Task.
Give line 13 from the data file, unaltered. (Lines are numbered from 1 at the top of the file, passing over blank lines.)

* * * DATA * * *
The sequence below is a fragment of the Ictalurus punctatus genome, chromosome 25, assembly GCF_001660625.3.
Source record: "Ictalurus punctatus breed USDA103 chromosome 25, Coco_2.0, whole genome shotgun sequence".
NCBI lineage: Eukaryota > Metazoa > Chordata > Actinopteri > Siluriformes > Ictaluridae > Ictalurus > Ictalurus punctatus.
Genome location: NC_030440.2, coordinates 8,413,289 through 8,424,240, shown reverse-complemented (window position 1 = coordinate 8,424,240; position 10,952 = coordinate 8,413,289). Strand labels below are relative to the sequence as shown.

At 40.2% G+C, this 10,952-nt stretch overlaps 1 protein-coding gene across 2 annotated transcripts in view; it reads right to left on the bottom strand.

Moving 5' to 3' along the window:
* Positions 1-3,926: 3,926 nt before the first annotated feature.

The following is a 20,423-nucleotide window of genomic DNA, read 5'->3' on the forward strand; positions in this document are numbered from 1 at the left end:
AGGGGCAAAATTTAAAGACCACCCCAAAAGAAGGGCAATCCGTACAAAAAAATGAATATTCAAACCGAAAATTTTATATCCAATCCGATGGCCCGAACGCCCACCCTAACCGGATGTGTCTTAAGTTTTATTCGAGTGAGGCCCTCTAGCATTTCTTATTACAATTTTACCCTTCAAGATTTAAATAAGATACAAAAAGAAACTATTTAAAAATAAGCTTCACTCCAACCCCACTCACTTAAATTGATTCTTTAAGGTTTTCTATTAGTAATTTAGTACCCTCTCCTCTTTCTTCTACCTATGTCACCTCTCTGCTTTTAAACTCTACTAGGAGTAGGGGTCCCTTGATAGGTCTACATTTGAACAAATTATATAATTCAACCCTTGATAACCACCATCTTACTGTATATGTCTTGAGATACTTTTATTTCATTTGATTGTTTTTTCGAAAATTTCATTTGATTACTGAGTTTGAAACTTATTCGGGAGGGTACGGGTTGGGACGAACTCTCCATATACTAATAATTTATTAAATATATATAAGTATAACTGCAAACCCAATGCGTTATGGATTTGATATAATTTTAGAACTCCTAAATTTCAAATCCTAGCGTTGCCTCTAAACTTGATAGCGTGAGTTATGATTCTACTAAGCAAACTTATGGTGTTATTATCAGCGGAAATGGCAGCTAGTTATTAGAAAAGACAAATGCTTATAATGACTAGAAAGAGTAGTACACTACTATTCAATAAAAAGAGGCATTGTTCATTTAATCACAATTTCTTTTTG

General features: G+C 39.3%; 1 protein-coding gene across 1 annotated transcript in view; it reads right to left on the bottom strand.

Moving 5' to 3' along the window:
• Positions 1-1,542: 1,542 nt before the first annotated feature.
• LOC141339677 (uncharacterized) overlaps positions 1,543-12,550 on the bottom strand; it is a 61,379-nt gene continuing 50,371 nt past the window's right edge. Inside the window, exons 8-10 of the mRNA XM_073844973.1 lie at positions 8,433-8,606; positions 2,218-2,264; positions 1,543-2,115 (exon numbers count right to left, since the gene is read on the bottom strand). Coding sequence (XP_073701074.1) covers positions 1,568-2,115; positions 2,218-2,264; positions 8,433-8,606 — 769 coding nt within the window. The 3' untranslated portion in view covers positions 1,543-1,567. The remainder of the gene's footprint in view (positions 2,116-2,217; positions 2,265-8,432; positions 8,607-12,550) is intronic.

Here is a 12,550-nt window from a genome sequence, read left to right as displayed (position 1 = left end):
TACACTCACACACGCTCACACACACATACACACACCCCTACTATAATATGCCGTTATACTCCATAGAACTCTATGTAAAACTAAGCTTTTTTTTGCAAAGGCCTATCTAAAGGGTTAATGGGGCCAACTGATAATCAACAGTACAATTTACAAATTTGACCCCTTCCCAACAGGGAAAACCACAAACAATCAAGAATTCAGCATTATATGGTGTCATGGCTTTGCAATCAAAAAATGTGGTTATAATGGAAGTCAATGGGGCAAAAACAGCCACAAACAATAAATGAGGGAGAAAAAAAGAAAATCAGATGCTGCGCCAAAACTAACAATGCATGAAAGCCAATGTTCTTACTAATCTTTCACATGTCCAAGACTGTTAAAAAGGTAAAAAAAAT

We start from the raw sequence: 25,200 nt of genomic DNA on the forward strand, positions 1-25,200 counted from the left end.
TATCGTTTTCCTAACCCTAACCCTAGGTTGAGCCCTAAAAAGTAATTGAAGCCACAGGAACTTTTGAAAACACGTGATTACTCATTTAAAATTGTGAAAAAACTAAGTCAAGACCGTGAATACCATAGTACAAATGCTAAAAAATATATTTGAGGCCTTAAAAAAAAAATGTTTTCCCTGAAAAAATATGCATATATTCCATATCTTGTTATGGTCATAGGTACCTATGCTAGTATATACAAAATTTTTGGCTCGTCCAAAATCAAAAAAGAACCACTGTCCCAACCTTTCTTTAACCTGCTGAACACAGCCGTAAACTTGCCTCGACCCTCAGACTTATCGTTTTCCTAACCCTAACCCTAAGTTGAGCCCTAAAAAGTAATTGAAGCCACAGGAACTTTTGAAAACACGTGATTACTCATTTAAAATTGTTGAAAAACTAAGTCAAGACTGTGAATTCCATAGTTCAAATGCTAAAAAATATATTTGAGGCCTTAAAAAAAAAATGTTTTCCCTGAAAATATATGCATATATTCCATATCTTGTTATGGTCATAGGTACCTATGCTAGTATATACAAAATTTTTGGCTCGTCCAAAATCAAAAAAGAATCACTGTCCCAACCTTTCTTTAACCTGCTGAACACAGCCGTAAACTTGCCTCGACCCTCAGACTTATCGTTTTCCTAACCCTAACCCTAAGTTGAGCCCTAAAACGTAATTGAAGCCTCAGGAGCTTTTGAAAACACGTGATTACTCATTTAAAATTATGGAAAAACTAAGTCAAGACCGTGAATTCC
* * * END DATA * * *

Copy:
• LOC141339677 (uncharacterized) overlaps positions 1,543-12,550 on the bottom strand; it is a 61,379-nt gene continuing 50,371 nt past the window's right edge. Inside the window, exons 8-10 of the mRNA XM_073844973.1 lie at positions 8,433-8,606; positions 2,218-2,264; positions 1,543-2,115 (exon numbers count right to left, since the gene is read on the bottom strand). Coding sequence (XP_073701074.1) covers positions 1,568-2,115; positions 2,218-2,264; positions 8,433-8,606 — 769 coding nt within the window. The 3' untranslated portion in view covers positions 1,543-1,567. The remainder of the gene's footprint in view (positions 2,116-2,217; positions 2,265-8,432; positions 8,607-12,550) is intronic.